Welcome Back Readers!  It is our most sincere hope that the holidays found you and yours well.  We’re excited to kick off some new blogs starting with the importance and benefits of premarital counseling.  Happy Reading!


Yay you’re getting married!…Now what? So much time, effort, and money is invested into planning the wedding day that often the focus of the wedding itself, the relationship, is lost in the shuffle. Putting time and energy into making sure your marriage is built on the solidest foundation possible is important too. It might even be right up there with choosing cake flavors! But most people don’t think of marriage counseling until they are already experiencing trouble in their relationship years (or sometimes even months) down the line. But attending premarital counseling can help to address smaller or hidden issues that can become big problems later on. Think of it as “preventative care” for your relationship! It can also help you and your partner develop skills that will be helpful throughout the entirety of the marriage. Communication, conflict-resolution, assertiveness, support, and expectation setting skills are just a few of the tools that a couple can gain from premarital counseling. Typically a couple will begin premarital counseling 6 to 10 months before their wedding, and sometimes continue to go even after they are wed. Premarital counseling is one of the best gifts you and your future spouse can give each other. If you or someone you know is interested in premarital counseling and live in the Denver/Aurora area, give the counselors at Center for Healing and Change a call today!

Wishing you warmth,

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Eating Disorders

eating disorder

Eating disorders are a serious, complex mental health disorder and like many psychological issues, are quite misunderstood.  Eating disorders, or ED’s, impact tons of Americans each year with estimates placing it’s prevalence between 7 and 15 million.  Anorexia, bulimia, binge eating disorder, and eating disorders “not otherwise specified” affect both females and males of varying ages, races, and cultural backgrounds.  No one is “immune” to an eating disorder, and many may not even realize that their eating habits are maladaptive.  While each individual disorder has its own set of symptoms, there are several commonalities found across them all.  All ED’s include extreme attitudes surrounding food and body image issues.  These extreme attitudes often result in equally extreme behaviors and emotions about weight and food.  These behaviors manifest themselves differently depending on the specific disorder.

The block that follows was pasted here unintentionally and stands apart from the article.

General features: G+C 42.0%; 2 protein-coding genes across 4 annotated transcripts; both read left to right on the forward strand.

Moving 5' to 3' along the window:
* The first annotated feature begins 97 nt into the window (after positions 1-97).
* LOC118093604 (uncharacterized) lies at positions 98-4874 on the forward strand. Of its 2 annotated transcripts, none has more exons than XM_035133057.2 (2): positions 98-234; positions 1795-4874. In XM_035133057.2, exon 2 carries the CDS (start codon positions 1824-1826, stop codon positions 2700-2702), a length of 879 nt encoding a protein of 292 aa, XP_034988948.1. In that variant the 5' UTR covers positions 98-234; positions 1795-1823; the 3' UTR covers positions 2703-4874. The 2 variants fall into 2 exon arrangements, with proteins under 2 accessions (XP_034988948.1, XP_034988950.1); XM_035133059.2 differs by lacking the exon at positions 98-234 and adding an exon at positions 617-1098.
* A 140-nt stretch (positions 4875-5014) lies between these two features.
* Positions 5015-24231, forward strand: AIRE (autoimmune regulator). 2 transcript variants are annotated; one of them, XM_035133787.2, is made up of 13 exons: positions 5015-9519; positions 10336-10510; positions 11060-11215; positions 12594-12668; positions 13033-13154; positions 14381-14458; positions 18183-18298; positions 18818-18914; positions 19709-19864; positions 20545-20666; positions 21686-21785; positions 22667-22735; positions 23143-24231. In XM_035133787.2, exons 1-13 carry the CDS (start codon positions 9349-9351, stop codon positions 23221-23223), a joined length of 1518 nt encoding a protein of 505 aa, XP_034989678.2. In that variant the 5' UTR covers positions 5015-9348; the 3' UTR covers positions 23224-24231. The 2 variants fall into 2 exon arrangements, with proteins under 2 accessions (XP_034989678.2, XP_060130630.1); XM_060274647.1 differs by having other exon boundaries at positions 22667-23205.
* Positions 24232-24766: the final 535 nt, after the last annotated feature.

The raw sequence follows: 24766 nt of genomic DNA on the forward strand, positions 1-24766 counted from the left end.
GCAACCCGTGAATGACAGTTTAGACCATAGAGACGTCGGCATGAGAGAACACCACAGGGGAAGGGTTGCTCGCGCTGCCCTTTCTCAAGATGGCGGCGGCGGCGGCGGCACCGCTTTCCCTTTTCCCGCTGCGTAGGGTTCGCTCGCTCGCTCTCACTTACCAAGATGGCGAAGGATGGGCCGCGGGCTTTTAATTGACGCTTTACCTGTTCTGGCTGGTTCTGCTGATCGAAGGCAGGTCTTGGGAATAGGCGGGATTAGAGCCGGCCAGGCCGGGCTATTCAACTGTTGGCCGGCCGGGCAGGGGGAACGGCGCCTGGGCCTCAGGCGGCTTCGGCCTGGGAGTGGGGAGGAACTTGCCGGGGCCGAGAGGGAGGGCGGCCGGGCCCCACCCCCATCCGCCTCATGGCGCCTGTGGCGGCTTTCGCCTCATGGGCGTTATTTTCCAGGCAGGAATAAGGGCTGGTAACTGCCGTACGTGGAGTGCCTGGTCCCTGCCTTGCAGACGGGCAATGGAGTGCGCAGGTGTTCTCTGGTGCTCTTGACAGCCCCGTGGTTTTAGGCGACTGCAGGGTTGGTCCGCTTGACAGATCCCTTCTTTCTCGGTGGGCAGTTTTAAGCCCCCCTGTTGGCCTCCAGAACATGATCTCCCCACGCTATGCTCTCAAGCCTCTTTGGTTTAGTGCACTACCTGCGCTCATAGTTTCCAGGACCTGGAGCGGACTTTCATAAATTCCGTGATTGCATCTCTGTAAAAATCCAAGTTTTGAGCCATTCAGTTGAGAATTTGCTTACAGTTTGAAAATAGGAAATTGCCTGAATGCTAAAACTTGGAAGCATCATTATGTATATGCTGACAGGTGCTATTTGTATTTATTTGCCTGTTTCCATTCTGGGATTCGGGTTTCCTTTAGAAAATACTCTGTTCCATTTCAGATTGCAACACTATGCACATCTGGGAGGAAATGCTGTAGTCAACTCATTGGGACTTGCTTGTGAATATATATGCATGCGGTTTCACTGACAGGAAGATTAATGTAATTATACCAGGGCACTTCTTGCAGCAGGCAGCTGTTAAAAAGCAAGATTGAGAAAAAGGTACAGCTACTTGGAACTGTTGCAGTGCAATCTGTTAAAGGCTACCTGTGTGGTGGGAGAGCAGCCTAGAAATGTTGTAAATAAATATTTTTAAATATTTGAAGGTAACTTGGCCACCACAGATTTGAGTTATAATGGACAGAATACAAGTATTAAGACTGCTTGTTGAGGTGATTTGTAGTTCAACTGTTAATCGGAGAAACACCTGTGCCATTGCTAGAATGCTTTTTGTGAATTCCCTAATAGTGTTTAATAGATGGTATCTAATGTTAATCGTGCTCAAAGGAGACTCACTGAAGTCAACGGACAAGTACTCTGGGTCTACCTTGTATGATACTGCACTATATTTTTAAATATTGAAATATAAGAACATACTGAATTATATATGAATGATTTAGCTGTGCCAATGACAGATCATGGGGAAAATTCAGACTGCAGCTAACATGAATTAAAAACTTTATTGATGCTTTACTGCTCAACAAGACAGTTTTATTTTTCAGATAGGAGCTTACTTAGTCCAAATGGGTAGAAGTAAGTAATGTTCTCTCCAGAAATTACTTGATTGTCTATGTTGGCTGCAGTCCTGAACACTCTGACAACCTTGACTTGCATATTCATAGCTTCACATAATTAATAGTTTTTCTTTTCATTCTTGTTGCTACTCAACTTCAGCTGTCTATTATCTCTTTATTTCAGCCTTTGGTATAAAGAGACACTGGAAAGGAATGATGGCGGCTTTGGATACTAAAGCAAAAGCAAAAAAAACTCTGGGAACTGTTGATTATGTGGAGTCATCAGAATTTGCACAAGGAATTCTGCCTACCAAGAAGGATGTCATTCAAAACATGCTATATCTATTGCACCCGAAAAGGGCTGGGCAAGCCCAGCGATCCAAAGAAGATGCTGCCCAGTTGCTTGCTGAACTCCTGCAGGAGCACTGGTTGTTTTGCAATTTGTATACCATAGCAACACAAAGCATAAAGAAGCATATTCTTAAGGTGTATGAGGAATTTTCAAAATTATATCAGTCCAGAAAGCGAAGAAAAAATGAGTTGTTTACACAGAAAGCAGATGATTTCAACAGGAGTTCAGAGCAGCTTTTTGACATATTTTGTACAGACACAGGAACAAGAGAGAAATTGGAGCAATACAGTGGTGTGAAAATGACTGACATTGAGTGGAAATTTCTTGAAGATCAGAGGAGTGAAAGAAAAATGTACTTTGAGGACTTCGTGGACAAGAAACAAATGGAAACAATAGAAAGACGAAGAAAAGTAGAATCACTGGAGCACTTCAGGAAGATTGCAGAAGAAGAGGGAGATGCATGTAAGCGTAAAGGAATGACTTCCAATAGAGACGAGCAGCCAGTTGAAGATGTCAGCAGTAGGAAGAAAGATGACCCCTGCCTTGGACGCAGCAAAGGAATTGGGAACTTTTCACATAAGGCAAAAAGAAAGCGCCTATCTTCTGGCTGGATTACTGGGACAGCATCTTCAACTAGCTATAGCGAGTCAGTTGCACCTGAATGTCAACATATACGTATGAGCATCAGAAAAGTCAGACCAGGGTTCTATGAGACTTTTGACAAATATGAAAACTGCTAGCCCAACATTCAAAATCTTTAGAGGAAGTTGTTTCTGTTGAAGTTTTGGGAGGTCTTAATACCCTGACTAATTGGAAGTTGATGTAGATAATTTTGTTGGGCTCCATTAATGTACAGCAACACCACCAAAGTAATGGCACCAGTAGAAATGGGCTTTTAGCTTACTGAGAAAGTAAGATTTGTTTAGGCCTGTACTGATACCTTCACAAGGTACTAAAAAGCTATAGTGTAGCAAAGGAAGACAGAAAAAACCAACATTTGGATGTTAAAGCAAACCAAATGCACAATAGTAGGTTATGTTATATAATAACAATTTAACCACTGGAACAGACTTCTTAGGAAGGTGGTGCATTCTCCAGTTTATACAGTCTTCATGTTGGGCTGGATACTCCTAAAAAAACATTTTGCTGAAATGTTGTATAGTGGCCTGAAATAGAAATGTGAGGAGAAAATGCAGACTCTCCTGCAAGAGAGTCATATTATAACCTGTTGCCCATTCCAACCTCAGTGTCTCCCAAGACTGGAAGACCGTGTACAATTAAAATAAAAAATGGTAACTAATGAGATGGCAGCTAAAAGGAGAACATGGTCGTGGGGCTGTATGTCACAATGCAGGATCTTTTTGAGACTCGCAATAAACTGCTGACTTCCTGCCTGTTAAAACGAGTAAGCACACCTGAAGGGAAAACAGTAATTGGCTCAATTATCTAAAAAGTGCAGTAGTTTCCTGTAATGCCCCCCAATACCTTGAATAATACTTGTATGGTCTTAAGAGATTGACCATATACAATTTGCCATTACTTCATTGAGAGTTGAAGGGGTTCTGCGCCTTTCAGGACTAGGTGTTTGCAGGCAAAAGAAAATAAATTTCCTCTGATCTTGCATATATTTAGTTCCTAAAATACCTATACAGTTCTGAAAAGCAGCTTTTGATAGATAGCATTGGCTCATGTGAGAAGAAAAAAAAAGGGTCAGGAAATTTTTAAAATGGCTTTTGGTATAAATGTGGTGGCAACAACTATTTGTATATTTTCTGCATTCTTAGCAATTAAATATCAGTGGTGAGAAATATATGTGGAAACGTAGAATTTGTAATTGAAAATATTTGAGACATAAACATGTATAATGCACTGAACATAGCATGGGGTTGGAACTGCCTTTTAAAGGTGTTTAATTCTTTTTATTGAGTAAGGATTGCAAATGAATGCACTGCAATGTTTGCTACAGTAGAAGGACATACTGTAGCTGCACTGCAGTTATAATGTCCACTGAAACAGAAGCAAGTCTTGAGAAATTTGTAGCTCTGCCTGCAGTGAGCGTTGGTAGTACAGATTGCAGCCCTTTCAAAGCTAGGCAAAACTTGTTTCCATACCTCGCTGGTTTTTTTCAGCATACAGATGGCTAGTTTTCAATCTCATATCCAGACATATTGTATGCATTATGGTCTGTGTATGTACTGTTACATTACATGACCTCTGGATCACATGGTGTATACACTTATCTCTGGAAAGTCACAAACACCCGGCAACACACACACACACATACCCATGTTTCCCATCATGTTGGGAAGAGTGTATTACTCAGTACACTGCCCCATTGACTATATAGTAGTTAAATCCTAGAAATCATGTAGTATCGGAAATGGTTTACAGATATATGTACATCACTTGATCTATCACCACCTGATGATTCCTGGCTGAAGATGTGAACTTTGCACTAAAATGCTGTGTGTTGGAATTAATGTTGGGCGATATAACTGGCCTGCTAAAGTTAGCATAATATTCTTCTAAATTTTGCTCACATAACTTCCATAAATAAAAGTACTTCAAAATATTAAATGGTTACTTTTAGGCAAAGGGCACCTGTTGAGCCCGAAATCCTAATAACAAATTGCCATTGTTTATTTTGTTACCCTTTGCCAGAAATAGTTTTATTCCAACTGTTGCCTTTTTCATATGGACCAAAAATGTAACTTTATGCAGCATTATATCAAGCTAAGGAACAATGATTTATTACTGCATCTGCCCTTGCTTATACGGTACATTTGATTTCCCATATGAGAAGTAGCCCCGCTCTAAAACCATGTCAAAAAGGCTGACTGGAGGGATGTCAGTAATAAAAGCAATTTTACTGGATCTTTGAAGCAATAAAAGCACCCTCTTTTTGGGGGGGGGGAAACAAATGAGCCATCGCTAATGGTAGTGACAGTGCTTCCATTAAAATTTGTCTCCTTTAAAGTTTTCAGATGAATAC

Anorexia is characterized by self-starvation and excessive weight loss.  Food restriction is taken to the extreme in this disorder.
Bulimia is characterized by a dangerous cycle of episodes of excessive eating followed by extreme compensatory methods.  These methods can include self-induced vomiting, inappropriate laxative use, and even over-excessive exercise to “make up” for the large amount of food they consumed.
Binge eating disorder is similar to bulimia but does not feature the compensatory behaviors.
ED not otherwise specified is a diagnosis used when a person does not meet all of the criteria for a specific disorder but still shows several symptoms, or their symptoms are a mix of different disorders.

Eating disorders are considered to be one of the most dangerous mental health ailments.  An estimated 10% of those affected will likely die from complications due to their ED.  This includes starvation or malnutrition, cardiac complications, cancer, and suicide.  It is important to remember that ED’s are not simply about “being skinny,” so banish this myth from your mind right now!  Rather, they are pervasive and often are the result of trauma or extreme stress.  People often turn to their food intake as a way of feeling in control of their lives.  Control is they key word here.  When we undergo extreme stress or traumatic events we lose our sense of control.  For millions regulating their food intake and output is an easy way to regain that control, even though it may not be adaptive.